Why are death rates falling at older ages — will these trends continue?

Life expectancy at age 60 years has improved steadily in the past three decades in developed countries and in many developing countries. A paper written with colleagues Gretchen Stevens, Ties Boerma, Richard White and Martin Tobias, published in the Lancet this week (http://www.thelancet.com/series/ageing), looks more closely at improvements in older age life expectancy and asks whether they vary by country and region, whether mortality is being compressed into a narrower band of older ages as we approach an upper limit for human life span, and what are the main causes of the decreases in death rates of older people.

For men in high-income countries, the risk of dying between ages 60 years and 80 years has been decreasing at 1·5% a year on average during the past three decades, the same as the average rate of decrease of 1·5% per year for the risk of dying between ages 15 years and 60 years. For women, the risk of dying between ages 60 years and 80 years has been decreasing at an average annual rate of 1·7%, faster than the risk of dying between ages 15 years and 60 years (1·2% per year)

The annual average rate of increase in life expectancy at age 80 years was slightly higher for both men and women than that of age 60 years. The following table shows a decomposition of gains in life expectancy at age 60 between 1980 and 2011 to estimate the contribution of changes in death rates from different age groups:



Improvements in older age mortality were mainly atrributed to decreases in tobacco use (for men) and in cardiovascular disease mortality (for both men and women). In high-income countries, reduction in non-tobacco cardiovascular disease and diabetes mortality contributed most to gains in life expectancy at age 60 years between 1980 and 2011 (3·0 years for men and 4·3 years for women). Reductions in tobacco-caused mortality had an important role for men, contributing 2·0 years of increased life expectancy, but for women, deaths caused by tobacco rose, resulting in a reduction in life expectancy of 0·2 years. For women, non-tobacco cancer mortality also fell, leading to a 0·8 year rise in life expectancy; for men, reductions in non-tobacco cancer rates only contributed 0·3 additional years of life. The following figure summarizes cause contributions to gains in life expectancy at age 60 over the period 1980-2011.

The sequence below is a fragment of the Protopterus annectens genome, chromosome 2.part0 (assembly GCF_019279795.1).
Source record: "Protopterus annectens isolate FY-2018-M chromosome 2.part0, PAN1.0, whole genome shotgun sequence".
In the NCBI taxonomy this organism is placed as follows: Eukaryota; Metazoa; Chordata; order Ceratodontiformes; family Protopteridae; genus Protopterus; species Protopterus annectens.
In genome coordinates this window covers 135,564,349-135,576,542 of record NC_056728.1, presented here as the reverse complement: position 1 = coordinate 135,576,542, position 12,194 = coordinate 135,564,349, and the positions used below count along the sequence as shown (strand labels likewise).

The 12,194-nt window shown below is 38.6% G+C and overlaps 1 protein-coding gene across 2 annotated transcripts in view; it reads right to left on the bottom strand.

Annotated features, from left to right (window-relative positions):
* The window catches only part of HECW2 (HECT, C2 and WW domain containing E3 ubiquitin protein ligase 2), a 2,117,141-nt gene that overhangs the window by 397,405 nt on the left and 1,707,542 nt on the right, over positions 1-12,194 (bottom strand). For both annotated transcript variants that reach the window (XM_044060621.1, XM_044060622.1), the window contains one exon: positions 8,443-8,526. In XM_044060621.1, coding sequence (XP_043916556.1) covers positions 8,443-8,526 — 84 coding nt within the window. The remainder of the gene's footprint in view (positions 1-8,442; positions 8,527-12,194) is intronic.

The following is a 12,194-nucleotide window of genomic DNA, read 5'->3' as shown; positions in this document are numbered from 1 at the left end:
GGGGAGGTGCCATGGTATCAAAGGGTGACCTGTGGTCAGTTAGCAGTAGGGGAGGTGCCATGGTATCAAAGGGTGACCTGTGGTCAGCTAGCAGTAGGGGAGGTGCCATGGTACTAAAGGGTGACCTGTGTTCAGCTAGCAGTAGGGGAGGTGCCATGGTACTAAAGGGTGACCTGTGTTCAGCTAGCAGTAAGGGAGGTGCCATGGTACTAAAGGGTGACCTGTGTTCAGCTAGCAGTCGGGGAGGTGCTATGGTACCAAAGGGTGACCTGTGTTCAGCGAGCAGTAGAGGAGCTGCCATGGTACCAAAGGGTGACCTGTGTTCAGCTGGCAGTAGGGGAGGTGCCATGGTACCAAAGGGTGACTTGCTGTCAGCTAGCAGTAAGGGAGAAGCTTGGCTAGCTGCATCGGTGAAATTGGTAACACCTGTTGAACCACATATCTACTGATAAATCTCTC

We also examined whether mortality is being compressed into narrower and narrower bands of age as people live longer. James Fries originally proposed that this would happen as populations approached the maximum biological life span for humans. When he published in 1980, he hypothesized that this limit was 85 years, a limit already exceeded over the next decades by Japanese women’s average life expectancy at birth.

We used the Kannisto C50 indicator—the smallest age range in the life table that includes 50% of deaths. C50 is always less than or equal to the interquartile range and has the advantage that for countries with low mortality in children and younger adults, it focuses on the age range at older ages, in which most deaths are concentrated. We found that the Kannisto C50 index provides no clear evidence for compression of mortality in any region on the basis of aggregated data for 50 countries.

The paper also looked at trends in avoidable mortality using an approach which assessed avoidable deaths through comparison with mortality in the best performing so-called frontier countries. We found mixed patterns, with avoidable mortality decreasing for males in high income countries, stagnant for females, and rising for middle-income European countries and to some extent in Latin America.

Our results support the view that substantial gains in older life expectancy can be achieved in developing countries in all regions, mainly through improvements in control of non-communicable diseases and their established risk factors.

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